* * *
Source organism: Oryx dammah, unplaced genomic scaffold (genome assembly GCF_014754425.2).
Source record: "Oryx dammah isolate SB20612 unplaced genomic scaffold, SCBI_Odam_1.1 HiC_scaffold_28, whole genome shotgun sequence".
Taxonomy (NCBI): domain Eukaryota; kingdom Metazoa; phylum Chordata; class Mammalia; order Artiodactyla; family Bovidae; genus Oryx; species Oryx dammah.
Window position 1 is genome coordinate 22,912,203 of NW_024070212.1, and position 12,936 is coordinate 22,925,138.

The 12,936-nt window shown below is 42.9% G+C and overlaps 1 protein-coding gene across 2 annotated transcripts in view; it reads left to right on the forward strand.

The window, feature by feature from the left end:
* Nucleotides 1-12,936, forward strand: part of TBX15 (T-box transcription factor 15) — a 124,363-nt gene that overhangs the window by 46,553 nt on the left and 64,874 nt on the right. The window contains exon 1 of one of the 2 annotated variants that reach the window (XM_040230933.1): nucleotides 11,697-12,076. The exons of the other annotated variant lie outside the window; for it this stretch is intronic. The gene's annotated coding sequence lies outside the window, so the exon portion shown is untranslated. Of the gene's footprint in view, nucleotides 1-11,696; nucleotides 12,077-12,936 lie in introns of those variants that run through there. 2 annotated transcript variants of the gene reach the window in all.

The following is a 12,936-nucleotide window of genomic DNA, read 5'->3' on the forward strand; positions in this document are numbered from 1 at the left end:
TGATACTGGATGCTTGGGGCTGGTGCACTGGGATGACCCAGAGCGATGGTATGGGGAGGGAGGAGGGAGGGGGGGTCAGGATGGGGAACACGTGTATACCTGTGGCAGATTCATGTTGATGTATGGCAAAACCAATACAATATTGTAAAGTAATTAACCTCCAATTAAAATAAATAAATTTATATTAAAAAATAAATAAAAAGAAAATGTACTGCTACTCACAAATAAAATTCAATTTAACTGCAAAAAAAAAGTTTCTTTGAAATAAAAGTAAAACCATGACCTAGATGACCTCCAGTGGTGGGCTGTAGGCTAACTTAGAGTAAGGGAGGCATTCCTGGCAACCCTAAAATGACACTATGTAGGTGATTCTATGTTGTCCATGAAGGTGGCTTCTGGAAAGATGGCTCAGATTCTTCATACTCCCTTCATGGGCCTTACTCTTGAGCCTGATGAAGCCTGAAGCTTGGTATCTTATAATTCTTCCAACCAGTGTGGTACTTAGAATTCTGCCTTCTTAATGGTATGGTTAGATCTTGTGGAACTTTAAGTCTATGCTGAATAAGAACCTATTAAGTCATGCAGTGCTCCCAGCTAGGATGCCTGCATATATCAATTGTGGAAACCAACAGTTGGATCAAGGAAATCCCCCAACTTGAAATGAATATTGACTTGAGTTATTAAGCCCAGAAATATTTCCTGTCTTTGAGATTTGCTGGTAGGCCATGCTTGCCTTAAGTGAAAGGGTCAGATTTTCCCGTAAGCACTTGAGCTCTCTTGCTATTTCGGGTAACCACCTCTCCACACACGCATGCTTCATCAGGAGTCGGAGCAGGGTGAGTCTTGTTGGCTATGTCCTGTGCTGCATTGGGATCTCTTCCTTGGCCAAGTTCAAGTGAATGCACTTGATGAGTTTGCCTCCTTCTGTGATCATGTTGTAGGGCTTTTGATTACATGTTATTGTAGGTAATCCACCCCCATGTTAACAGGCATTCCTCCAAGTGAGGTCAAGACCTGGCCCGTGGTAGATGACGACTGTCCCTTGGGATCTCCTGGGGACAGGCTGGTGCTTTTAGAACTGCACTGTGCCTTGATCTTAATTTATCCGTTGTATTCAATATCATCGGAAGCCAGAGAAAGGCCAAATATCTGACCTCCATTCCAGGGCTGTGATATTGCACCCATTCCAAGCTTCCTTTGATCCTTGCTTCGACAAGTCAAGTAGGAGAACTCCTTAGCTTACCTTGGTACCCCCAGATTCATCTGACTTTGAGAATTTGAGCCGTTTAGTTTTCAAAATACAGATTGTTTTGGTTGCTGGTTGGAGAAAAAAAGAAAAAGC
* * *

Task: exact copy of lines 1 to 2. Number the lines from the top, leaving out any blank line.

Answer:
Source organism: Oryx dammah, unplaced genomic scaffold (genome assembly GCF_014754425.2).
Source record: "Oryx dammah isolate SB20612 unplaced genomic scaffold, SCBI_Odam_1.1 HiC_scaffold_28, whole genome shotgun sequence".